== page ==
Elemental bioimaging shows mercury and other toxic metals in normal breast tissue and in breast cancers.

Publication Type:
Journal Article
PloS one, 2020, 15, (1)
Issue Date:
Full metadata record
OBJECTIVE:Exposure to toxic metals such as mercury has been proposed to be a risk factor for the development of breast cancer since some metals can promote genetic mutations and epigenetic changes. We sought to find what toxic metals are present in normal breast tissue and in the tumours of women who had mastectomies for invasive ductal breast carcinoma. MATERIALS AND METHODS:Formalin-fixed paraffin-embedded blocks from mastectomies for breast carcinoma were examined from 50 women aged 34-69 years. Paraffin blocks selected for elemental analysis were from breast tissue not involved by carcinoma and from the carcinoma itself. Seven micrometer-thick sections were stained with autometallography to demonstrate the presence of mercury, and subjected to laser ablation-inductively coupled plasma-mass spectrometry (LA-ICP-MS) to confirm the presence of mercury and to detect other toxic metals. RESULTS:Autometallography-detected mercury was seen in intraductal secretions and some luminal epithelial cells of normal breast lobules in 26 (55%) of the 47 samples where lobules were present, and in 10 (23%) of carcinomas from the 44 samples where carcinoma was present. In eight samples ductal carcinoma in situ was present and one of these contained mercury. LA-ICP-MS confirmed the presence of mercury in samples that stained with autometallography, and detected lead, iron, nickel, aluminium, chromium and cadmium in some samples. CONCLUSIONS:Mercury was present in normal breast lobules in more than half of mastectomy samples that contained an invasive carcinoma, and in a smaller proportion of carcinomas and ductal carcinomas in situ. Other toxic metals that may interact synergistically with mercury could be detected in some samples. These findings do not provide direct evidence that toxic metals such as mercury play a role in the pathogenesis of breast cancer, but suggest that future molecular biological investigations on the role of toxic metals in breast cancer are warranted.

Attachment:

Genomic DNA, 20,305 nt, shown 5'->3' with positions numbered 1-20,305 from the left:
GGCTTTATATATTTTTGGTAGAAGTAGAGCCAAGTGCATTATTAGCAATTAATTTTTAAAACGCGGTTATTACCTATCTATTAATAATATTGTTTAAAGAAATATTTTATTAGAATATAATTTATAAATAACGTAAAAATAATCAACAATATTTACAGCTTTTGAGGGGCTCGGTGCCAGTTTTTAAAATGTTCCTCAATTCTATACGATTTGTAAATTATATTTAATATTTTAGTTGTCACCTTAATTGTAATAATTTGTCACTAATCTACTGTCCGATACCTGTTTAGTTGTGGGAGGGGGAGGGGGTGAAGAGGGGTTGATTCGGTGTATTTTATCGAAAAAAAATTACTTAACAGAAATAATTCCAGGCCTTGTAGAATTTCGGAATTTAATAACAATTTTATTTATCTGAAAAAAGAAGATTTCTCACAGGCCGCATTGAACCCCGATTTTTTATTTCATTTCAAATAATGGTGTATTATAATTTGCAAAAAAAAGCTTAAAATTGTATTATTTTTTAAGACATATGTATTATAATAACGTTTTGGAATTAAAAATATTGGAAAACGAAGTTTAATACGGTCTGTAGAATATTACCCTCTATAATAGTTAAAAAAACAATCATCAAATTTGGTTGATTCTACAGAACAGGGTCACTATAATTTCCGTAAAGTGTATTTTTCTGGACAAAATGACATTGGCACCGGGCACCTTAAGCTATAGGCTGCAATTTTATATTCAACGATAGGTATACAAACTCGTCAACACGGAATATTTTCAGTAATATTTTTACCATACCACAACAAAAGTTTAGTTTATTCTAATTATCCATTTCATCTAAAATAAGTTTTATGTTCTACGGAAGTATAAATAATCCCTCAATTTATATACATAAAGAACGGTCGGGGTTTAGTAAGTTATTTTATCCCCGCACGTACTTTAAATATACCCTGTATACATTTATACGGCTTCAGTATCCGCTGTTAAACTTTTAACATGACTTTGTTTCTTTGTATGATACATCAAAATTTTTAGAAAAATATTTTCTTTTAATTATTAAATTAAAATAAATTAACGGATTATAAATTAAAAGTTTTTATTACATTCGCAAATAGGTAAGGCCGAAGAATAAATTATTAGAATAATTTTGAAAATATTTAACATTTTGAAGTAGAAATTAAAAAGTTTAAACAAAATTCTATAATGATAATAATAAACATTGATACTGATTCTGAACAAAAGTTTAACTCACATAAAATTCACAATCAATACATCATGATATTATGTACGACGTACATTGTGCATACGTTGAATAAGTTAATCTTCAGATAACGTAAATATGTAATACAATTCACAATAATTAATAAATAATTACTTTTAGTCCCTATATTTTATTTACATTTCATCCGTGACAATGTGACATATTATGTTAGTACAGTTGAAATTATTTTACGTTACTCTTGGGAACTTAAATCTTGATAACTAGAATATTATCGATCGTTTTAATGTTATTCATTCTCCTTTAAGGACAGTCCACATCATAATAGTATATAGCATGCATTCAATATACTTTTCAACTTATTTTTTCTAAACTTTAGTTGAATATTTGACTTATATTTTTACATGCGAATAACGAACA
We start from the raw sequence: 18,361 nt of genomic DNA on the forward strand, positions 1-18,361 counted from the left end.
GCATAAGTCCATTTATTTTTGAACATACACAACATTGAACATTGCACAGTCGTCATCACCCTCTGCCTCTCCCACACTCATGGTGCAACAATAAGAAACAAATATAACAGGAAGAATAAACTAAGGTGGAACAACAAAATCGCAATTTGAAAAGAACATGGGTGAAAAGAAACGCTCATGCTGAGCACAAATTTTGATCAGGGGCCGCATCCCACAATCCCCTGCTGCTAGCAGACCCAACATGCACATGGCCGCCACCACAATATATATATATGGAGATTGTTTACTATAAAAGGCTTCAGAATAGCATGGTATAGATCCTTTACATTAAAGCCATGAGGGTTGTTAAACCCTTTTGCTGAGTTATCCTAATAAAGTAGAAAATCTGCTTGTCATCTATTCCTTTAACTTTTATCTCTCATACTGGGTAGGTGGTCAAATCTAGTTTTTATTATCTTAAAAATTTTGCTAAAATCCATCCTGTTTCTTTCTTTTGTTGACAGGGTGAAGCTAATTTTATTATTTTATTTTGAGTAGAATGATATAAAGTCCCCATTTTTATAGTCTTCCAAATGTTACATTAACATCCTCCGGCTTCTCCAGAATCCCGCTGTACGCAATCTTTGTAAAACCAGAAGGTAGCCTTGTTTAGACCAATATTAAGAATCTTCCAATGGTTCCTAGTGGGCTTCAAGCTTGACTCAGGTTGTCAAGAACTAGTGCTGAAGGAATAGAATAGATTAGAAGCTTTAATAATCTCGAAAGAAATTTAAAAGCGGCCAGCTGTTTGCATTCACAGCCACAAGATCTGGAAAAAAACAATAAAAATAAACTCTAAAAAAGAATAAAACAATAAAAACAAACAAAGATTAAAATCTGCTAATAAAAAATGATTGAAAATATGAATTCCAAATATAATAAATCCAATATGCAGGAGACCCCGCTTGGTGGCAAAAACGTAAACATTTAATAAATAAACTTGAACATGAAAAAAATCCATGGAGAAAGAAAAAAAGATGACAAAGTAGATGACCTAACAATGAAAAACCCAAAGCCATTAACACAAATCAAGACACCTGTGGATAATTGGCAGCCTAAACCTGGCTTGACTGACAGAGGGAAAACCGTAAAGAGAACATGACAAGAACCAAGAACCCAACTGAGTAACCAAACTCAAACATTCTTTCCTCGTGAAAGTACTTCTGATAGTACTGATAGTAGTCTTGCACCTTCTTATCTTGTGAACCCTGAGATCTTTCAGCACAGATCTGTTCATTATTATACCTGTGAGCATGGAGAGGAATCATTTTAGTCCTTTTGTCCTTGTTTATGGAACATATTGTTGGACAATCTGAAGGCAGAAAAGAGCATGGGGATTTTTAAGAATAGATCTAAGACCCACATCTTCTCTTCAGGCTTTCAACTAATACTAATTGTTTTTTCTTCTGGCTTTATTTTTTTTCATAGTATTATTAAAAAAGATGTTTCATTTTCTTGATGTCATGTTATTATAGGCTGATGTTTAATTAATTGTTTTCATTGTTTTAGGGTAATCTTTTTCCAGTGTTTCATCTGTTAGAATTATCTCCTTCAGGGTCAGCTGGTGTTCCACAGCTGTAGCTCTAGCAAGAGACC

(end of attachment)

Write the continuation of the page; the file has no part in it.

Please use this identifier to cite or link to this item: